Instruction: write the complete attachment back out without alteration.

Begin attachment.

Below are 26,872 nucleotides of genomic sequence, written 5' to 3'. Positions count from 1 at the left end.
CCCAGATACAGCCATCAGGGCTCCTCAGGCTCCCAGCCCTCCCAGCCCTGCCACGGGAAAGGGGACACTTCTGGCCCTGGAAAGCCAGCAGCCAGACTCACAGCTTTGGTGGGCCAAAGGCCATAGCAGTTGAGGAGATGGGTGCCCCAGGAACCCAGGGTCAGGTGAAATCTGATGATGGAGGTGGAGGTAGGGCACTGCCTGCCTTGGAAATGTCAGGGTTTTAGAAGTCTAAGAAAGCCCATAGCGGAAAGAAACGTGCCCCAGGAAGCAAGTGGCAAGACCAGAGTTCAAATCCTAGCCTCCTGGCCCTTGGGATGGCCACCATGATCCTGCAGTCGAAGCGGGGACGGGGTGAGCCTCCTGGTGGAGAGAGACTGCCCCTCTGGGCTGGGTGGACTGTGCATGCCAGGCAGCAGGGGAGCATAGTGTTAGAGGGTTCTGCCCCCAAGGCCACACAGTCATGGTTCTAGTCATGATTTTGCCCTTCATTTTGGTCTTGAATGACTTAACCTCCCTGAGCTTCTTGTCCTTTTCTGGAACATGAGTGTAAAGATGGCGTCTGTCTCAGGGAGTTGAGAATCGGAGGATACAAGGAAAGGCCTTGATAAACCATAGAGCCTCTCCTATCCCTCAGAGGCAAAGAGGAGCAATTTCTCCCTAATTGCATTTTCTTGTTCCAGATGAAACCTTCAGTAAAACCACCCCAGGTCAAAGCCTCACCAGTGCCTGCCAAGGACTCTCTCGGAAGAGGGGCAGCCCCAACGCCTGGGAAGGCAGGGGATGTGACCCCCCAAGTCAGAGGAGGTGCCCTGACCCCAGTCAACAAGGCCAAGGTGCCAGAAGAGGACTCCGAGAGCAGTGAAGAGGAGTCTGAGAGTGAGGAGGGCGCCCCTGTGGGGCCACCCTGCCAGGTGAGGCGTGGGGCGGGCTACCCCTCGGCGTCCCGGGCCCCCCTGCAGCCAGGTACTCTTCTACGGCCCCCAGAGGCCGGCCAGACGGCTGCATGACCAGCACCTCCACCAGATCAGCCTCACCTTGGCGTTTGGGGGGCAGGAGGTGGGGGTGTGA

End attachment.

Below are 26,872 nucleotides of genomic sequence, written 5' to 3'. Positions count from 1 at the left end.
CCCAGATACAGCCATCAGGGCTCCTCAGGCTCCCAGCCCTCCCAGCCCTGCCACGGGAAAGGGGACACTTCTGGCCCTGGAAAGCCAGCAGCCAGACTCACAGCTTTGGTGGGCCAAAGGCCATAGCAGTTGAGGAGATGGGTGCCCCAGGAACCCAGGGTCAGGTGAAATCTGATGATGGAGGTGGAGGTAGGGCACTGCCTGCCTTGGAAATGTCAGGGTTTTAGAAGTCTAAGAAAGCCCATAGCGGAAAGAAACGTGCCCCAGGAAGCAAGTGGCAAGACCAGAGTTCAAATCCTAGCCTCCTGGCCCTTGGGATGGCCACCATGATCCTGCAGTCGAAGCGGGGACGGGGTGAGCCTCCTGGTGGAGAGAGACTGCCCCTCTGGGCTGGGTGGACTGTGCATGCCAGGCAGCAGGGGAGCATAGTGTTAGAGGGTTCTGCCCCCAAGGCCACACAGTCATGGTTCTAGTCATGATTTTGCCCTTCATTTTGGTCTTGAATGACTTAACCTCCCTGAGCTTCTTGTCCTTTTCTGGAACATGAGTGTAAAGATGGCGTCTGTCTCAGGGAGTTGAGAATCGGAGGATACAAGGAAAGGCCTTGATAAACCATAGAGCCTCTCCTATCCCTCAGAGGCAAAGAGGAGCAATTTCTCCCTAATTGCATTTTCTTGTTCCAGATGAAACCTTCAGTAAAACCACCCCAGGTCAAAGCCTCACCAGTGCCTGCCAAGGACTCTCTCGGAAGAGGGGCAGCCCCAACGCCTGGGAAGGCAGGGGATGTGACCCCCCAAGTCAGAGGAGGTGCCCTGACCCCAGTCAACAAGGCCAAGGTGCCAGAAGAGGACTCCGAGAGCAGTGAAGAGGAGTCTGAGAGTGAGGAGGGCGCCCCTGTGGGGCCACCCTGCCAGGTGAGGCGTGGGGCGGGCTACCCCTCGGCGTCCCGGGCCCCCCTGCAGCCAGGTACTCTTCTACGGCCCCCAGAGGCCGGCCAGACGGCTGCATGACCAGCACCTCCACCAGATCAGCCTCACCTTGGCGTTTGGGGGGCAGGAGGTGGGGGTGTGA